New U.S. Coronavirus Cases Decreased by Nearly 20% Over Past 2 Weeks

New cases of the novel coronavirus fell by nearly 20 percent in the U.S. over the past two weeks, according to figures maintained by the New York Times.

The database, which tracks diagnoses, hospitalizations and related fatalities across all 50 states connected to COVID-19, showed an average of 53,772 people tested positive for the respiratory syndrome each day during the week preceding Sunday, August 9.

The figure represented an 18 percent decrease from average daily cases diagnosed across the country two weeks earlier, when infection rates surged to double those seen in April, at the outbreak's initial peak.

At the end of July, the Times data indicated that health officials diagnosed between 65,000 and 66,700 average infections per day nationwide during the second half of the month. Its April statistics were significantly lower, placing average daily cases at about 30,000.

States have expanded diagnostic testing efforts since then, as businesses and public gathering spaces began to reopen throughout May and June.

The steady drop in daily cases reported after April's spike started to trend upward again in the weeks following Memorial Day. Early outbreak resurgences, observed in states like Arizona, Florida, California and Texas, pushed governors and local leaders to tighten health measures in their respective regions.

California Governor Gavin Newsom issued a statewide face mask mandate in June and suspended operations at indoor establishments across 19 of the state's most populated counties at the beginning of July.

Texas Governor Greg Abbott implemented a mask order around the same time, which applied to all counties where more than 20 COVID-19 cases were reported. A number of counties in Arizona and Florida imposed similar measures in efforts to curb further virus transmission.

As outbreak curves moved past their respective peaks in those four states, virus cases climbed in more than a dozen others. By the end of July, the White House Coronavirus Task Force labeled 21 states with a "red zone" designation, meaning each had identified more than 100 new infections per 100,000 people during the preceding week.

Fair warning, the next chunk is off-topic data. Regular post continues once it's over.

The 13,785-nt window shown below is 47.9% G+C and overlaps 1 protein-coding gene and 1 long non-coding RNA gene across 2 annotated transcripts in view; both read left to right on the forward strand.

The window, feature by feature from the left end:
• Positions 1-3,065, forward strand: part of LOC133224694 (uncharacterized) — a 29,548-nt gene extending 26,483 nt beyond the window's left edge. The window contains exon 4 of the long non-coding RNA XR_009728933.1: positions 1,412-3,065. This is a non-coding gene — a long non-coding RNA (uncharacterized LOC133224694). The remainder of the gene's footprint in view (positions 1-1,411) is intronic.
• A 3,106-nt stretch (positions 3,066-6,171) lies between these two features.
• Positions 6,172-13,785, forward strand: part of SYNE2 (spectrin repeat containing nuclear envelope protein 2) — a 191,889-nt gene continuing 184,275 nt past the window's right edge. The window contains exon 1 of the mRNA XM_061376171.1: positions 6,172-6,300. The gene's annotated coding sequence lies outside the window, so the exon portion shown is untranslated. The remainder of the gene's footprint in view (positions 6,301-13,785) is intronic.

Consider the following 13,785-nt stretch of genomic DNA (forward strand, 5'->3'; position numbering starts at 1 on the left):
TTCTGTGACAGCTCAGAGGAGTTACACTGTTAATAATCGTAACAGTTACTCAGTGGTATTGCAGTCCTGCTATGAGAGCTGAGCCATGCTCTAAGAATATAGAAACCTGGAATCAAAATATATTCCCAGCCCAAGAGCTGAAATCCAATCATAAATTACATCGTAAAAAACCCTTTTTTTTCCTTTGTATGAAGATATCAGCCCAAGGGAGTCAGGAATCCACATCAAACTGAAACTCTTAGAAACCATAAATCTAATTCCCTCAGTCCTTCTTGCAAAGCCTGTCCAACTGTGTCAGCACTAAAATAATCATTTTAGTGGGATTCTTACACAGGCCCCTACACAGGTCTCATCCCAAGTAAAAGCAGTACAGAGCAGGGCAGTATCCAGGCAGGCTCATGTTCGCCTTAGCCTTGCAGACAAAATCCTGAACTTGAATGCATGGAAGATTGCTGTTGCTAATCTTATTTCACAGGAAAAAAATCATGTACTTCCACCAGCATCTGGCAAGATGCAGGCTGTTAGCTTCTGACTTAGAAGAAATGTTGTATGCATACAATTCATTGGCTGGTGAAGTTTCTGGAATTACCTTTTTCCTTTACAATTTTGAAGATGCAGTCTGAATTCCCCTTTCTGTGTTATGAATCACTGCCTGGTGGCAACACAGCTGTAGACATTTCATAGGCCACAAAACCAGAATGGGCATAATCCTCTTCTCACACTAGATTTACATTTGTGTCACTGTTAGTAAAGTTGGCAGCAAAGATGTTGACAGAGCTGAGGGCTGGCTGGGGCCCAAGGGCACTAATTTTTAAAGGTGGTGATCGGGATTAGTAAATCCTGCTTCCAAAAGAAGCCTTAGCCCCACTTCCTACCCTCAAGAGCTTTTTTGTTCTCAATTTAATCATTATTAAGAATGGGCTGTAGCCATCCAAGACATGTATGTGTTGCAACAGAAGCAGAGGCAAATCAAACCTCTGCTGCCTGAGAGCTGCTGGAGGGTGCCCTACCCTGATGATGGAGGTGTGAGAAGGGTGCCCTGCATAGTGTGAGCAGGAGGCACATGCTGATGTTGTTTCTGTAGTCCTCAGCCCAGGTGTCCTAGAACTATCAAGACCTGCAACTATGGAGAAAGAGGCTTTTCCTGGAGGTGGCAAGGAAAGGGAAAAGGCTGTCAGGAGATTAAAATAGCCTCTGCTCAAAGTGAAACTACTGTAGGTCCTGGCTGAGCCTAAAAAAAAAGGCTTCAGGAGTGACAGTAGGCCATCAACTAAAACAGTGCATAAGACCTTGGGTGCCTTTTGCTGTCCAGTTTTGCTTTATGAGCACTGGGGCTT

Recommendations for additional mitigation measures were issued to governors alongside the Task Force's data.

COVID-19 testing
Health care workers manage nasal swab specimens at a COVID-19 diagnostic testing site in Los Angeles, California, on July 24. A New York Times database showed the U.S. diagnosed fewer virus cases in early August compared to late July. VALERIE MACON/AFP via Getty Images

While the Times data indicated a decrease in outbreak curves among states hardest hit by the summer's resurgence, it also showed per capita increases in states where diagnosis rates were previously steady.

According to the database, Virginia, Illinois, Hawaii, South Dakota, Rhode Island, Massachusetts, Puerto Rico, Guam and the U.S. Virgin Islands are currently seeing rising incidences of COVID-19. Another 26 states are reporting numbers generally in line with those reported in recent weeks.

Meanwhile, other states continue to confirm significantly more daily cases than they were during the first few months of the pandemic.

As of Monday, August 10, more than 5 million people had tested positive for COVID in the U.S. since March, according to Johns Hopkins University. Of those diagnosed with the respiratory illness, at least 163,100 people have died.

Newsweek reached out to Johns Hopkins University's public health team for comment, but did not receive a reply in time for publication.